It was still early in the evening, as we climbed into the car and headed to el centro, the Historic Centre of Quito, Ecuador, to enjoy dinner and music.
The air was still. The sky had cleared, and there was remarkably little traffic as, being the festival of The Day of the Dead, many residents had returned to their family homes outside the city. It was one of those rare times when a drive in city was a pleasant one.
I have written about the enormous changes in this country’s physical, legal and educational infrastructure in a previous blog article “The Noise of Change is Keeping Me Awake”.
Energy of renewal is also evident at the municipal level in Quito. Having been declared a World Heritage Site by the United Nations, millions of dollars have been spent restoring old
buildings and streets. The beauty of the past has come to life again.
Here, are just a few of the scenes in the night.
La Ronda is a historic set of streets within el centro, that is highly sought and enjoyed by visitors and residents alike. Very Spanish in architecture and in its clubs and restaurants, it was exactly where we wanted to be.
The streets were full; but, not uncomfortably crowed. Safety had always been provided by a small city police presence and numerous private security guards, hired by the commercial establishments.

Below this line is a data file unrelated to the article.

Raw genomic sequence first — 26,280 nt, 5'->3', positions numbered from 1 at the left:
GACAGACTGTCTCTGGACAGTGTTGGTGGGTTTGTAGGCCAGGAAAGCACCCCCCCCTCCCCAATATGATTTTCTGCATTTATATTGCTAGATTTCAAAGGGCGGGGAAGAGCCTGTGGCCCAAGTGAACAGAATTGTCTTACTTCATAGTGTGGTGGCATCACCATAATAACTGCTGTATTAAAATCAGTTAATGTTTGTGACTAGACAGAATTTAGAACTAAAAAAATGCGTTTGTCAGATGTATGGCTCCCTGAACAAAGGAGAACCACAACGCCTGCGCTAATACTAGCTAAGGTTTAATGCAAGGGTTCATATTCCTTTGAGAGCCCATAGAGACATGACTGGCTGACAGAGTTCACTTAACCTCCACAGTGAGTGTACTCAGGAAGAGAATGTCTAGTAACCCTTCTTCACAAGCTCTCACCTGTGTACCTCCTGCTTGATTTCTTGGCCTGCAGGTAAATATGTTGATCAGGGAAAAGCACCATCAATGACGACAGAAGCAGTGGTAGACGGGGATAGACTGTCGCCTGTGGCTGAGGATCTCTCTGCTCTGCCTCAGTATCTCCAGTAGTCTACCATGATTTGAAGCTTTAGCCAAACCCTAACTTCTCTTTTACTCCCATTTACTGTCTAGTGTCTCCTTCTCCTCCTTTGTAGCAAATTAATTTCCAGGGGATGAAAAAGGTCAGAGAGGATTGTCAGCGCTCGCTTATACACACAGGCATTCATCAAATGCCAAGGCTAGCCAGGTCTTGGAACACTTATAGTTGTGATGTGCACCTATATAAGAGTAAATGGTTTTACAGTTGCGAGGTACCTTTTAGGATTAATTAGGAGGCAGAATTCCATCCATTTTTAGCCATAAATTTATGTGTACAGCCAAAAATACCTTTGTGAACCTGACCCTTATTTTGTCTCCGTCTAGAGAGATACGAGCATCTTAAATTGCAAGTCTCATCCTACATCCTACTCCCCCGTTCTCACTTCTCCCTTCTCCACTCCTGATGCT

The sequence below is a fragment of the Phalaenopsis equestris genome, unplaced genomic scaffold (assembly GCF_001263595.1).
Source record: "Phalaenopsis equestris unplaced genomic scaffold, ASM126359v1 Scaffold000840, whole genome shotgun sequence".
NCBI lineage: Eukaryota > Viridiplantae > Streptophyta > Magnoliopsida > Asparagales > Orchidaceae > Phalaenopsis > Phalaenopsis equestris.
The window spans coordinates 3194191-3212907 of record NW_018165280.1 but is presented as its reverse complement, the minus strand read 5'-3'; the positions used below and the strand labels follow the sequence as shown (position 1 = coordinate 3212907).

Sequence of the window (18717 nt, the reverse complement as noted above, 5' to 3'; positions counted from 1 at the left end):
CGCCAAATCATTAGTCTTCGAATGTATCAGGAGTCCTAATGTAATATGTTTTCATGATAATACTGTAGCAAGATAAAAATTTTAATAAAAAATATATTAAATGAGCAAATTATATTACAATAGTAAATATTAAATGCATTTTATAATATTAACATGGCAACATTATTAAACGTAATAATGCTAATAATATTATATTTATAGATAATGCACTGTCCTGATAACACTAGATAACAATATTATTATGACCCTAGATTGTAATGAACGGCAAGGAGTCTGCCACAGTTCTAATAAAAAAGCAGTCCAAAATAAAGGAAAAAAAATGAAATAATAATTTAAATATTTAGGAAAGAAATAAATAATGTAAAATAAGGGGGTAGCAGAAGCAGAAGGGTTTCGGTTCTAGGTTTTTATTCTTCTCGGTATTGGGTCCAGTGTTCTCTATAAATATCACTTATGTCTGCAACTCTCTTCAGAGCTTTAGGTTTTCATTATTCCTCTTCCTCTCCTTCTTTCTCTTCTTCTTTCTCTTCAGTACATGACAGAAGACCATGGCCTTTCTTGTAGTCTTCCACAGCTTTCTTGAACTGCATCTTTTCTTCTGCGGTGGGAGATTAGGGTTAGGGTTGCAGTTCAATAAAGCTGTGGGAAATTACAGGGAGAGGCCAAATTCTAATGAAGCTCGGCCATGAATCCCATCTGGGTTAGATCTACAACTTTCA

New was a large contingent of National Police in ceremonial dress: caps, swords, capes and tall black, shiny boots with spurs. Patrolling in twos and threes, they added a certain elegance to the scene; and, frequently stopped to chat and pose for photos.
It wasn’t the woman by the door beckoning us to enter; but, the sound of a lively band that drew us into a small, crowded restaurant.
Music of the Andes region, from Colombia to Chile, has a life of its own, most often with a drum, guitars, flutes and pan pipes. I love it! This band consisted of three musicians, a rhythm guitarist who sometimes played a flute, a bass guitarist and, the guy who really made the music jump, a lead guitarist. All sang, and restaurant patrons joined in with singing and dancing between tables. They say that words to classic Ecuadorian music are sad; but, you would never have known that by the spirited play and the enthusiastic mood it generated.
Time passed quickly. Refreshments, empanadas and sopa consumed, we returned home well satisfied.
Thank you for joining me in this blog. I’ll look forward to hearing of your visit to Quito’s el centro.
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